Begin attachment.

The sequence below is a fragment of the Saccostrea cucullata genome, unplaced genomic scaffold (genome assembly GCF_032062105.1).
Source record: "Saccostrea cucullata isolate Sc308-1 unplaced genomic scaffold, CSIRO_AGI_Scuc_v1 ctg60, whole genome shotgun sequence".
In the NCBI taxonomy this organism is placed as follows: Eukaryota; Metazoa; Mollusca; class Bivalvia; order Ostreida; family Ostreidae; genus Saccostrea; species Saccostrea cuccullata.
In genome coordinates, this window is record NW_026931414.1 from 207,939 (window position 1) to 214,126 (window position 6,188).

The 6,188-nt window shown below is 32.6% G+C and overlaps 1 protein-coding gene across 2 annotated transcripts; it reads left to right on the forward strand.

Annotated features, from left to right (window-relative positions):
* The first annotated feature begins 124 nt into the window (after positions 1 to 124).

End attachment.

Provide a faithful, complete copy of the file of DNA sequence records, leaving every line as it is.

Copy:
The sequence below is a fragment of the Saccostrea cucullata genome, unplaced genomic scaffold (genome assembly GCF_032062105.1).
Source record: "Saccostrea cucullata isolate Sc308-1 unplaced genomic scaffold, CSIRO_AGI_Scuc_v1 ctg60, whole genome shotgun sequence".
In the NCBI taxonomy this organism is placed as follows: Eukaryota; Metazoa; Mollusca; class Bivalvia; order Ostreida; family Ostreidae; genus Saccostrea; species Saccostrea cuccullata.
In genome coordinates, this window is record NW_026931414.1 from 207,939 (window position 1) to 214,126 (window position 6,188).

The 6,188-nt window shown below is 32.6% G+C and overlaps 1 protein-coding gene across 2 annotated transcripts; it reads left to right on the forward strand.

Annotated features, from left to right (window-relative positions):
* The first annotated feature begins 124 nt into the window (after positions 1 to 124).